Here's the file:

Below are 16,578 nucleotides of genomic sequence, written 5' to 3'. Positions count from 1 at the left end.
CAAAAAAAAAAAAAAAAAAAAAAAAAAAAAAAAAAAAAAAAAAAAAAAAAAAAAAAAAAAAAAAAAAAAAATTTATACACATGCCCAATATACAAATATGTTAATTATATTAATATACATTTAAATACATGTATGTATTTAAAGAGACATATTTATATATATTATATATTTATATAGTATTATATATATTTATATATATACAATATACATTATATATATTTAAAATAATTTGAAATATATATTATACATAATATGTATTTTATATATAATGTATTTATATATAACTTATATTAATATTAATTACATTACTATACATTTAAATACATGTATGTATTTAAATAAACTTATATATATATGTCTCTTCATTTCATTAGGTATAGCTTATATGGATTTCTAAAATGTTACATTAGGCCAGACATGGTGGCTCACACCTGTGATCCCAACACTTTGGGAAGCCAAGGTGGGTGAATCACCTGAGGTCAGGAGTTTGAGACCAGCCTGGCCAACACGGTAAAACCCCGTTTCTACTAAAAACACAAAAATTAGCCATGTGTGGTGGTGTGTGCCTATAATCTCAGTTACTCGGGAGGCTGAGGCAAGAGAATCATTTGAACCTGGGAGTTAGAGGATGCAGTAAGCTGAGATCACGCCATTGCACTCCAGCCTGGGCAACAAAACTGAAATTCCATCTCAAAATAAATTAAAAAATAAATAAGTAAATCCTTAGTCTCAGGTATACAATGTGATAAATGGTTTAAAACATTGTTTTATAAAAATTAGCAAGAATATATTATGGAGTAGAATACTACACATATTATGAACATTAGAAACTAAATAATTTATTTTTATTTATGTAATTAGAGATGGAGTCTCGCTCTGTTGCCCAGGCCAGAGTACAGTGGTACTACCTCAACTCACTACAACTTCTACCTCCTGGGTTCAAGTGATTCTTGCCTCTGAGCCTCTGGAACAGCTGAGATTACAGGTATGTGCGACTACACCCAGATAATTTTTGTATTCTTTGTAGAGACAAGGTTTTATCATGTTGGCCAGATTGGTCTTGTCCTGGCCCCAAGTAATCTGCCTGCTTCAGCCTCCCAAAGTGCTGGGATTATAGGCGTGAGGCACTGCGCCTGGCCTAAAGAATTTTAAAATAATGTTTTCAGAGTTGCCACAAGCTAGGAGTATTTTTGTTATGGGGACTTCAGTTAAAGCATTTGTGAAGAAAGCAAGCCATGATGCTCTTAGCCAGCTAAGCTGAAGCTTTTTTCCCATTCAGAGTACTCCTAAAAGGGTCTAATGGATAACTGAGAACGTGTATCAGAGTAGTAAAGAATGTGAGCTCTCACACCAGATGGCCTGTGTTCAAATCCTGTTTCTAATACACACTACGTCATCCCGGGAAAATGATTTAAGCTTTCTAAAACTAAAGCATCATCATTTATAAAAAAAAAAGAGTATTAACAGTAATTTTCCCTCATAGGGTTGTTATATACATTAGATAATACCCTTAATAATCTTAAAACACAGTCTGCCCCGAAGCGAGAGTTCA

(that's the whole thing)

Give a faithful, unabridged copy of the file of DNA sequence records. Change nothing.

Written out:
Below are 16,578 nucleotides of genomic sequence, written 5' to 3'. Positions count from 1 at the left end.
CAAAAAAAAAAAAAAAAAAAAAAAAAAAAAAAAAAAAAAAAAAAAAAAAAAAAAAAAAAAAAAAAAAAAAATTTATACACATGCCCAATATACAAATATGTTAATTATATTAATATACATTTAAATACATGTATGTATTTAAAGAGACATATTTATATATATTATATATTTATATAGTATTATATATATTTATATATATACAATATACATTATATATATTTAAAATAATTTGAAATATATATTATACATAATATGTATTTTATATATAATGTATTTATATATAACTTATATTAATATTAATTACATTACTATACATTTAAATACATGTATGTATTTAAATAAACTTATATATATATGTCTCTTCATTTCATTAGGTATAGCTTATATGGATTTCTAAAATGTTACATTAGGCCAGACATGGTGGCTCACACCTGTGATCCCAACACTTTGGGAAGCCAAGGTGGGTGAATCACCTGAGGTCAGGAGTTTGAGACCAGCCTGGCCAACACGGTAAAACCCCGTTTCTACTAAAAACACAAAAATTAGCCATGTGTGGTGGTGTGTGCCTATAATCTCAGTTACTCGGGAGGCTGAGGCAAGAGAATCATTTGAACCTGGGAGTTAGAGGATGCAGTAAGCTGAGATCACGCCATTGCACTCCAGCCTGGGCAACAAAACTGAAATTCCATCTCAAAATAAATTAAAAAATAAATAAGTAAATCCTTAGTCTCAGGTATACAATGTGATAAATGGTTTAAAACATTGTTTTATAAAAATTAGCAAGAATATATTATGGAGTAGAATACTACACATATTATGAACATTAGAAACTAAATAATTTATTTTTATTTATGTAATTAGAGATGGAGTCTCGCTCTGTTGCCCAGGCCAGAGTACAGTGGTACTACCTCAACTCACTACAACTTCTACCTCCTGGGTTCAAGTGATTCTTGCCTCTGAGCCTCTGGAACAGCTGAGATTACAGGTATGTGCGACTACACCCAGATAATTTTTGTATTCTTTGTAGAGACAAGGTTTTATCATGTTGGCCAGATTGGTCTTGTCCTGGCCCCAAGTAATCTGCCTGCTTCAGCCTCCCAAAGTGCTGGGATTATAGGCGTGAGGCACTGCGCCTGGCCTAAAGAATTTTAAAATAATGTTTTCAGAGTTGCCACAAGCTAGGAGTATTTTTGTTATGGGGACTTCAGTTAAAGCATTTGTGAAGAAAGCAAGCCATGATGCTCTTAGCCAGCTAAGCTGAAGCTTTTTTCCCATTCAGAGTACTCCTAAAAGGGTCTAATGGATAACTGAGAACGTGTATCAGAGTAGTAAAGAATGTGAGCTCTCACACCAGATGGCCTGTGTTCAAATCCTGTTTCTAATACACACTACGTCATCCCGGGAAAATGATTTAAGCTTTCTAAAACTAAAGCATCATCATTTATAAAAAAAAAAGAGTATTAACAGTAATTTTCCCTCATAGGGTTGTTATATACATTAGATAATACCCTTAATAATCTTAAAACACAGTCTGCCCCGAAGCGAGAGTTCA